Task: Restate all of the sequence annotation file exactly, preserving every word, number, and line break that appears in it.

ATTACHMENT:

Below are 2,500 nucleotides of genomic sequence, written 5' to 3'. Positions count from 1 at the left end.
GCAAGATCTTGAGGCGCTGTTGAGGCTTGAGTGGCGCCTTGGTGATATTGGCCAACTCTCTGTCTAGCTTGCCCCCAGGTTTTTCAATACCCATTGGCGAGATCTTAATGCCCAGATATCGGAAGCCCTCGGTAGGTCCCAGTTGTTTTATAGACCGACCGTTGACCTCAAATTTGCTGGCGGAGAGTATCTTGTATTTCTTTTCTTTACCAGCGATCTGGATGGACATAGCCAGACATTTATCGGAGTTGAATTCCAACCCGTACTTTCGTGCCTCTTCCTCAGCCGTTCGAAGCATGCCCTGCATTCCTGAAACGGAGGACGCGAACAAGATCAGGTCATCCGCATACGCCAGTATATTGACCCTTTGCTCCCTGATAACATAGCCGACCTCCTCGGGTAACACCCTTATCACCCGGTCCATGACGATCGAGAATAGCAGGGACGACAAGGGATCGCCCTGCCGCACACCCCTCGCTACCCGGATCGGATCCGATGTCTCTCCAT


Below are 2,500 nucleotides of genomic sequence, written 5' to 3'. Positions count from 1 at the left end.
GCAAGATCTTGAGGCGCTGTTGAGGCTTGAGTGGCGCCTTGGTGATATTGGCCAACTCTCTGTCTAGCTTGCCCCCAGGTTTTTCAATACCCATTGGCGAGATCTTAATGCCCAGATATCGGAAGCCCTCGGTAGGTCCCAGTTGTTTTATAGACCGACCGTTGACCTCAAATTTGCTGGCGGAGAGTATCTTGTATTTCTTTTCTTTACCAGCGATCTGGATGGACATAGCCAGACATTTATCGGAGTTGAATTCCAACCCGTACTTTCGTGCCTCTTCCTCAGCCGTTCGAAGCATGCCCTGCATTCCTGAAACGGAGGACGCGAACAAGATCAGGTCATCCGCATACGCCAGTATATTGACCCTTTGCTCCCTGATAACATAGCCGACCTCCTCGGGTAACACCCTTATCACCCGGTCCATGACGATCGAGAATAGCAGGGACGACAAGGGATCGCCCTGCCGCACACCCCTCGCTACCCGGATCGGATCCGATGTCTCTCCAT